I’m thinking that I can increase the sand ratio in the investment mix as opposed to incorporating fibres to reduce the incidence of cracking.  Sand should be pretty much stable at the burn-out temperature but the plaster shrinks and cracks.  We only need sufficient plaster to coat and bind the sand grains.  At the moment there seems to be a significant excess of plaster.  At 1:2 plaster:sand the water reduces to about 1 part by volume.

During the melt out (232°C for a couple of hours) I noticed that some of the Acrylic paint came out with the PLA as small fragments.  This is good.  I was interested to see how much of the PLA the melt-out removed.  Based on weight the melt out is removing more than 80% of the PLA leaving less than 2 grams in the mold cavity.



Figure 37.  PLA Melt Out with Chips of Sealer


The Acrylic test failed again after burn out firing due to paint residue stuck to the investment.  The white flakes turn to powder and might be mechanically removed but it is impossible to access the mold recesses.

The change to 1:2:1 plaster:sand:water by volume definitely reduced cracking during burn-out firing of the investment.  I’m not sure if the Silicone had any useful effect, other than making for easy removal of the investment forms after initial setting.  Here is the mold split open.



Figure 38.  Mold Split with Acrylic Paint Residue
(Close but no cigar.)

The problem with the Acrylic paint is not the Acrylic but the pigments and fillers which are left behind in the mold.  I need a paint without pigments or fillers.  I have some clear water-based paint (Resene Aquaclear urethane/acrylic) in my paint supplies.  A steel test strip dipped in the paint burns absolutely clean so this should do the sealing job without any residue.  The data sheet for this paint states that the dried coat is thermoplastic which should melt out without char.



Figure 39.  White Acrylic Paint Burn Test
Residue in pigment and filler than reduces to powder on touch.



Figure 40.  Resene Aquaclear Paint Burn Test
Absolutely no residue after firing.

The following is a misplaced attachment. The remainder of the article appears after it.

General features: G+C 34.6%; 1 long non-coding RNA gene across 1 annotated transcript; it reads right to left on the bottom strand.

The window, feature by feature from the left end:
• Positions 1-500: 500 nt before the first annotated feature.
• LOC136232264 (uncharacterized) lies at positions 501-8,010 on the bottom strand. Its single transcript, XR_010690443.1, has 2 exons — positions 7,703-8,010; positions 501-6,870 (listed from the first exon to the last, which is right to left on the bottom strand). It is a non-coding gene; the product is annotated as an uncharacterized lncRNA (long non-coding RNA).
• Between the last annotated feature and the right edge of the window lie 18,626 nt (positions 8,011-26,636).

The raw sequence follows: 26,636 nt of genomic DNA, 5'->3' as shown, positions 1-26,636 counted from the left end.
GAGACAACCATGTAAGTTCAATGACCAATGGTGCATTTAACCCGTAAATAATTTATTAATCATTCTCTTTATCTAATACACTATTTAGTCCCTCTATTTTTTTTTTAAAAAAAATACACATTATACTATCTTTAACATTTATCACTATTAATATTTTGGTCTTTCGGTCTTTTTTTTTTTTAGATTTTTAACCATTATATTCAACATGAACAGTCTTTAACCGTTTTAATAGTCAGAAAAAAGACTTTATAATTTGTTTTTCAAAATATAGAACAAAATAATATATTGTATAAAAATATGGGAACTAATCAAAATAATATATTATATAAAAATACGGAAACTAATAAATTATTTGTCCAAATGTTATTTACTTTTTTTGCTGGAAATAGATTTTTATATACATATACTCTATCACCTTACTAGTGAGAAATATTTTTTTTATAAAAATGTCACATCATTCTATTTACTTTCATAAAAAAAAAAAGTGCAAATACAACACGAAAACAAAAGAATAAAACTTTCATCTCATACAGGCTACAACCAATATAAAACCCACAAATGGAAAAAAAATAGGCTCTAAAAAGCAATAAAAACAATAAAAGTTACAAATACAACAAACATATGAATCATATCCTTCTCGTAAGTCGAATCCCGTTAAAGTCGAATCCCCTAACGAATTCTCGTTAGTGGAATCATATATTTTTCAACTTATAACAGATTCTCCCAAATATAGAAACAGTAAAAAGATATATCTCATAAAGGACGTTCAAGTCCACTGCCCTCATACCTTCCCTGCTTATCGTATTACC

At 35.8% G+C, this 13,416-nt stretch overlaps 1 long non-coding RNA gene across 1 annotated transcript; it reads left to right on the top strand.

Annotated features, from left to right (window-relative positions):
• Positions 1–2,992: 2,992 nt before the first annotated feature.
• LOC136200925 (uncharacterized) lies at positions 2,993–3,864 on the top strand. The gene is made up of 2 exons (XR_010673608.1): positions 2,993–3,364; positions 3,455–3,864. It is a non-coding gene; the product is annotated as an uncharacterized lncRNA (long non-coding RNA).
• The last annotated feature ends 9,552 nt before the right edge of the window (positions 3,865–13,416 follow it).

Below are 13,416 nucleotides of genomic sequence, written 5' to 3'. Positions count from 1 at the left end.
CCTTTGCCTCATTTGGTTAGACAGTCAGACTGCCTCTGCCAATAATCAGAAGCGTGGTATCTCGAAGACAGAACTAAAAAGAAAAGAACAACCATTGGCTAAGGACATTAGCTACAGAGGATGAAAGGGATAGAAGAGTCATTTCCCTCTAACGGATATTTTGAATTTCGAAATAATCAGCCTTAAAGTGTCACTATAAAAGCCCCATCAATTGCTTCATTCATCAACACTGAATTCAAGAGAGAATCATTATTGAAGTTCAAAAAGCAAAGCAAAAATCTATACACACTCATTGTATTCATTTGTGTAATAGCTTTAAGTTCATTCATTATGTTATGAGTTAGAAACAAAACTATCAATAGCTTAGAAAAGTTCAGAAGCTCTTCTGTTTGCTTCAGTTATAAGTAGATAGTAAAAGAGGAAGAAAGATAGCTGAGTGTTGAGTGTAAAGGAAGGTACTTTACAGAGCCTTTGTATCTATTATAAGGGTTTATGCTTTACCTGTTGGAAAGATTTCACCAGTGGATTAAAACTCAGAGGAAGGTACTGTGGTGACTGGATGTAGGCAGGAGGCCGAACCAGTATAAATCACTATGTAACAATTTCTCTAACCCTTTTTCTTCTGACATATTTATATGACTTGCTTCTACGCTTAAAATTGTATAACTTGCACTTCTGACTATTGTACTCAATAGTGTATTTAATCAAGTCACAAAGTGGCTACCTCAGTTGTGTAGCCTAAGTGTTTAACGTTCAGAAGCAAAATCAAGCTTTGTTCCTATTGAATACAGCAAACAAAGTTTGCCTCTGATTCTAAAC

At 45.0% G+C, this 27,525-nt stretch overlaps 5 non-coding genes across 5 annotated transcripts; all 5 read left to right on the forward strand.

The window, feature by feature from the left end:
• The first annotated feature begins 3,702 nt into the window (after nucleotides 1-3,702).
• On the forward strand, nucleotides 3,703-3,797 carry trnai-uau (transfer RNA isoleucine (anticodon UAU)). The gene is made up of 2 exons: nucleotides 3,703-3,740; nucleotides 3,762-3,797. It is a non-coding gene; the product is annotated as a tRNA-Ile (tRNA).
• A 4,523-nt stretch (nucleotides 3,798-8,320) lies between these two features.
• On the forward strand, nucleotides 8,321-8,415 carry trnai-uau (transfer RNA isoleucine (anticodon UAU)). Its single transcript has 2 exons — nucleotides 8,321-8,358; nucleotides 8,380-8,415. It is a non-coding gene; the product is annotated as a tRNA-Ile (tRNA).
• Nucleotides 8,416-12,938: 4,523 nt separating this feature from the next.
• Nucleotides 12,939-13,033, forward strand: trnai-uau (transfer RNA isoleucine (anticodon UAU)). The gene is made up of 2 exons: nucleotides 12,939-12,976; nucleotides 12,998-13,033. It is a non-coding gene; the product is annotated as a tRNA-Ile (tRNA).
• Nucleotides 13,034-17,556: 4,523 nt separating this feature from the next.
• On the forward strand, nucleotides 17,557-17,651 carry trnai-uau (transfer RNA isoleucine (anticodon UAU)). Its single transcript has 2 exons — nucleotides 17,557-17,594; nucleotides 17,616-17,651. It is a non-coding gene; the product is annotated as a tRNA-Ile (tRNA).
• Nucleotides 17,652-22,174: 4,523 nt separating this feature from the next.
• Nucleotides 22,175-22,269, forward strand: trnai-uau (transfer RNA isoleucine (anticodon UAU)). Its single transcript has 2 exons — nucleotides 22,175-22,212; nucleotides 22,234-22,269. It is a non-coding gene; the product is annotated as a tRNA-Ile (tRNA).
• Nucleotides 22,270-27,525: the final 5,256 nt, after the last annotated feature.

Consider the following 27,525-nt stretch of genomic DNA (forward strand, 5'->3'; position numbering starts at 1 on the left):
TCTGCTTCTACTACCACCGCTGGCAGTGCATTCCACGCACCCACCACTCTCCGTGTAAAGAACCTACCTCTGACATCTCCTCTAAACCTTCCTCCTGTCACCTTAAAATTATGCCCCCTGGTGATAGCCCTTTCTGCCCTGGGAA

A question you might be asking is why I am bothering with all this.  About 45 years ago in high school I wanted to cast a cylinder block and valve housing for a steam engine of my own design.  I made the patterns but simply ran out of time to complete the casting in the academic year.  I suspect that the project would have failed, even with a successful casting because I didn’t fully appreciate the mechanics of the valve and the physics of steam expansion at the time.  If I can cast my bear then chances are I can cast the major parts for a steam engine and tick this off my bucket list.  I don’t have the original patterns but I figure I can design and 3D print these quite easily.

Another question that you might ask is why is this process so finicky.  I guess finicky is relative.  Real wax investment casting involves two molding steps (one to form the wax model and a second to actually cast it) and the application of investment is done in layers which is tedious and process sensitive.  Even making sand casting patterns out of wood is exacting work requiring relief angles, parting and sealing.  While these processes become more efficient for batch production they are not necessarily well suited for one off castings.

I’ve 3D printed out another bear ready for sanding, solvent smoothing, and an Aquaclear sealer dip coat.  My first attempt at dip coating failed.  The paint beaded and dripped off the PLA.  Looks like the paint is not compatible with PLA and/or I hadn’t allowed enough time for all of the ethyl acetate used in solvent smoothing to evaporate.  I tested the paint with an old PLA 3D print and the result was much better with good coverage and sealing and at least moderate adhesion.  I suspect that I should do away with solvent smoothing.  I re-sanded the bear 3D print and got reasonable results on the second attempt despite one paint drip.



Figure 41.  Aquaclear Coated 3D Print


I cast the investment, dried it at 110°C for an hour, skipped the melt-out (probably not a great idea) and fired it in my furnace for 30 minutes.  There were no external cracks in the investment.

It’s really hard to inspect the finished mold cavity without a boroscope, but there is some carbon or plastic residue, the walls aren’t completely smooth, and there is at least one internal crack.  But the base of the feet look to be clean so rather than consign the mold to the bin I decided to complete the casting.



Figure 42.  View Inside the Fired Investment



Figure 43.  Profiles of Casting



Figure 44.  The Finished Polar Bear in Aluminium
(Overall length approximately 70 mm weighing 68.15 g.)


There are some minor shallow pinhole surface occlusions, a slight depression on one side of the belly, and a minor investment egress fault on one of the feet, but the casting is sound.  Examination of the cutoff risers and gate showed solid sections.  The bear stands securely on its feet with no rocking.  I could probably cut out these defects with some surface finishing but for now I’ll leave the casting with a simple wire brush burnish.

I need some more experimentation with sealers (this will have to wait until after Covid-19 Level 4 lock down), re-institute the melt out, and maybe try using some clean aluminium alloy (perhaps with a higher silicone content for improved flow).

But I’m quite pleased with this result.  The casting process should be quite adequate for my steam engine parts where there will be a machining tolerance on critical dimensions.


Job done.